Featured Research

from universities, journals, and other organizations

Research Provides More Evidence That Chronic Fatigue Syndrome Is A Legitimate Medical Condition

Date:
January 10, 2006
Source:
Georgetown University Medical Center
Summary:
Researchers at Georgetown University Medical Center have found that chronic fatigue syndrome (CFS) may be rooted in distinct neurological abnormalities that can be medically tested. Although the sample studied was small, this research provides objective, physiological evidence that the controversial disorder can be considered a legitimate medical condition.

Researchers at Georgetown University Medical Center have found that chronic fatigue syndrome (CFS) may be rooted in distinct neurological abnormalities that can be medically tested. Although the sample studied was small, this research provides objective, physiological evidence that the controversial disorder can be considered a legitimate medical condition.

Chronic fatigue syndrome defines a range of illnesses including fibromyalgia and Gulf War syndrome, all of which have fatigue as a major symptom. Even among medical professionals, there is a disagreement about the causes, diagnosis and treatment of CFS because so much about the disorder remains unknown. One reason CFS is difficult to diagnose is because it shares symptoms with many other diseases, including multiple sclerosis and lupus. Even when other illnesses are ruled out and a CFS diagnosis is given, there is not a standardized course of treatment and it's difficult for doctors to measure patient improvement. Estimates are that two to four times as many women as men are diagnosed with CFS.

The Georgetown study, published in the November edition of the BMC Neurology Journal, an online publication, reveals that patients diagnosed with CFS and its family of illnesses have a set of proteins in their spinal cord fluid that were not detected in healthy individuals. These proteins might give insight into the causes of CFS and could someday be used as markers to diagnose patients with the disorder.

"For years, patients with chronic fatigue syndrome have suffered from painful symptoms for which there is no blood test, diagnosable physical condition or any method for doctors to measure improvement," said James Baraniuk, MD, assistant professor of medicine at Georgetown University Medical Center and first author on the study. "Our research provides initial evidence that chronic fatigue syndrome and its family of illnesses may be legitimate, neurological diseases and that at least part of the pathology involves the central nervous system."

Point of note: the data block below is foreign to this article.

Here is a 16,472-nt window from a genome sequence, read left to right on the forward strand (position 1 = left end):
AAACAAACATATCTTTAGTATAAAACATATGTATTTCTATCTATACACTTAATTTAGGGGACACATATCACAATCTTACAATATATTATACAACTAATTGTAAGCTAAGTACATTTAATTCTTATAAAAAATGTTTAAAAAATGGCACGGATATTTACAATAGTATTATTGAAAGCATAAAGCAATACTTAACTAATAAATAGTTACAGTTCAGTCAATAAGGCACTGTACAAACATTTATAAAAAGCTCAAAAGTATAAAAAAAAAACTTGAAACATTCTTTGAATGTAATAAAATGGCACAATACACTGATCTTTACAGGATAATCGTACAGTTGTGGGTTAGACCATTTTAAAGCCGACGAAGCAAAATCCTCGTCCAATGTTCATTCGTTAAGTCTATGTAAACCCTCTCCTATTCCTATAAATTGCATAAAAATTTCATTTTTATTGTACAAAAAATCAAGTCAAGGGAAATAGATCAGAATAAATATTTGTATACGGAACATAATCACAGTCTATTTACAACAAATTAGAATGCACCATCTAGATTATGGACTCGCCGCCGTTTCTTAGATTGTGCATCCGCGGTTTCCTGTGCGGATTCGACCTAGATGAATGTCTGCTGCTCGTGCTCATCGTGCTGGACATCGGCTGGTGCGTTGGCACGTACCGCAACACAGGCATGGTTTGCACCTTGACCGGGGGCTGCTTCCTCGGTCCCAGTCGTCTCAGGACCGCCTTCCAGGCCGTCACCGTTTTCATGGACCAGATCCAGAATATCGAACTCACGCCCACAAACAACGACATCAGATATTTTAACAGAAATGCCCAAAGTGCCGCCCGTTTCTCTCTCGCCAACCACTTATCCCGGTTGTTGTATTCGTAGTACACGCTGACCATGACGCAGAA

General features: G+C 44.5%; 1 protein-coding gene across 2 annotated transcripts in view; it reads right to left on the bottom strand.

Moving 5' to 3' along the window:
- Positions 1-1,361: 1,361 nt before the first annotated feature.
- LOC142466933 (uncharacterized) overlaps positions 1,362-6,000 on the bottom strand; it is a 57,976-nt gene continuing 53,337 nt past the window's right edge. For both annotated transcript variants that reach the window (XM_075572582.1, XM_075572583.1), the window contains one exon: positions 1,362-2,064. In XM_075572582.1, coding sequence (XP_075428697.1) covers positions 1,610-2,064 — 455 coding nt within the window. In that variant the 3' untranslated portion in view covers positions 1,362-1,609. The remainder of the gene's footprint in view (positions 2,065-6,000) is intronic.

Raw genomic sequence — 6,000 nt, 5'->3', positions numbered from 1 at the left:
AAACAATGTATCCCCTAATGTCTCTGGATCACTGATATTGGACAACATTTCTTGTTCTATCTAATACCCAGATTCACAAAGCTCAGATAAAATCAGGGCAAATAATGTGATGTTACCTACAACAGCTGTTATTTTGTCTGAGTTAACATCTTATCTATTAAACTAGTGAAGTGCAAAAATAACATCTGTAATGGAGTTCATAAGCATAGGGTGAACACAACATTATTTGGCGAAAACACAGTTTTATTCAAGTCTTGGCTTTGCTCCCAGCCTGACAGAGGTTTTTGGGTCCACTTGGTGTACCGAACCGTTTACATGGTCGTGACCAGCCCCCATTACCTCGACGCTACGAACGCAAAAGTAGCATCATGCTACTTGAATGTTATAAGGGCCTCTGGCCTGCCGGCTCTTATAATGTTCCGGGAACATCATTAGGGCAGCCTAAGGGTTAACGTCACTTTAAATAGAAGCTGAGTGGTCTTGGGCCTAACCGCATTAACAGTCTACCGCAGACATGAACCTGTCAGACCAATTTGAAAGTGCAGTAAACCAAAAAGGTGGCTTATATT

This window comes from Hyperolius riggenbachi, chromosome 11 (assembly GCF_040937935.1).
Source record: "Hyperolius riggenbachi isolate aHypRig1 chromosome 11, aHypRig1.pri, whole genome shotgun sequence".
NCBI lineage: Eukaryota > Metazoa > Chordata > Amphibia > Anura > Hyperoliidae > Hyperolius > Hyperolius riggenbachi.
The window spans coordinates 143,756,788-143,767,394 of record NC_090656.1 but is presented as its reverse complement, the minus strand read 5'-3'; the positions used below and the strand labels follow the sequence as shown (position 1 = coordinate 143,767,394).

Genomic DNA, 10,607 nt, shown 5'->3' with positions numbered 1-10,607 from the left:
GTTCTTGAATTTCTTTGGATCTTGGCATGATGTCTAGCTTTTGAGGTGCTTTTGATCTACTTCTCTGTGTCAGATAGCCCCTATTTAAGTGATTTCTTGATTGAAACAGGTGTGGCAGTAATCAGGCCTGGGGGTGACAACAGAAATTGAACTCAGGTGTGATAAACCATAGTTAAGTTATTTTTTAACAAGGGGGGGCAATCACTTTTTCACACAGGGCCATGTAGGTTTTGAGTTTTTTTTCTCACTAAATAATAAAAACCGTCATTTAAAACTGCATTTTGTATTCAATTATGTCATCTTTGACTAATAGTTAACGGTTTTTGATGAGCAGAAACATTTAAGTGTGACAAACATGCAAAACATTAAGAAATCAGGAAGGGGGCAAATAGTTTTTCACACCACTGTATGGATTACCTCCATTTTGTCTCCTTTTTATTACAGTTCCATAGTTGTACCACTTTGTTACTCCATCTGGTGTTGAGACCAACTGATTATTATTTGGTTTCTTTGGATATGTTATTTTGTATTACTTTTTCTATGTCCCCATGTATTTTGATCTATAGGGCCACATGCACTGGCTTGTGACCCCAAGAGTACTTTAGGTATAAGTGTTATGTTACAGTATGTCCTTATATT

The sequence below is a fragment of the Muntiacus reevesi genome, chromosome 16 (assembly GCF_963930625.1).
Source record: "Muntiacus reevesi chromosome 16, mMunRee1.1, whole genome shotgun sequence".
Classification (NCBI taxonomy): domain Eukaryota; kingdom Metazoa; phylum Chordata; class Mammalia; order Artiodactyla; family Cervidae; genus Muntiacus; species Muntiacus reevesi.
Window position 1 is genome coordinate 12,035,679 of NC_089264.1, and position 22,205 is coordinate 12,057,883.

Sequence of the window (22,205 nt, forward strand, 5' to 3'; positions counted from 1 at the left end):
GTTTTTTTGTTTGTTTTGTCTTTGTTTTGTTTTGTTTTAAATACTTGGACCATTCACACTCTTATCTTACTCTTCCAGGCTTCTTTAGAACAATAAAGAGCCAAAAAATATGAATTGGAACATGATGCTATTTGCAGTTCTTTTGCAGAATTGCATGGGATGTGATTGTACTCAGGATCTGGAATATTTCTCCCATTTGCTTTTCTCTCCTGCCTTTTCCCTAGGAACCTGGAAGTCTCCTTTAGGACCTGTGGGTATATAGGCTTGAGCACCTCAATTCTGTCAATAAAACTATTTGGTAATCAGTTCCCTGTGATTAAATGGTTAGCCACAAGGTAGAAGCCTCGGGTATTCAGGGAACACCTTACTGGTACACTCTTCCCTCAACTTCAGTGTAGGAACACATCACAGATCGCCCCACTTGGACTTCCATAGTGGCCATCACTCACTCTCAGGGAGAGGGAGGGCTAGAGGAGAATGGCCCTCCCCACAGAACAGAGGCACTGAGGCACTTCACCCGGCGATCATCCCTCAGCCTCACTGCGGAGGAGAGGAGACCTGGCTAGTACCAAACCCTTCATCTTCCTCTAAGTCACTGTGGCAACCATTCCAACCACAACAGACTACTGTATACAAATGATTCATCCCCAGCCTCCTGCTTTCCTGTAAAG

The disorder is characterized by profound fatigue that is not improved by bed rest and that may get worse with physical or mental activity, according to the Centers for Disease Control and Prevention. Persons with CFS usually function at a lower level of activity than they were capable of before the onset of illness, feeling too tired to perform normal activities or easily exhausted with no apparent reason. Patients also report various nonspecific symptoms, including weakness, muscle pain, impaired memory and/or mental concentration, insomnia and post-exertional fatigue lasting more than 24 hours.

The study looked at 50 individuals suffering from at least two disorders related to CFS, including fibromyalgia and Gulf War syndrome. By examining spinal cord fluid in patients with CFS and in healthy individuals, the researchers found that CFS patients have 16 proteins that healthy individuals do not. Five of these 16 proteins are found in all patients with the illnesses but in none of the controls. The results indicate that those 16 proteins could possibly serve as a "biosignature" for the disease and could someday be used to diagnose CFS.

"Although this is a small study and more research on the subject is necessary, these results indicate it might be possible to develop a simple laboratory test to diagnose these disorders in the future," Baraniuk said.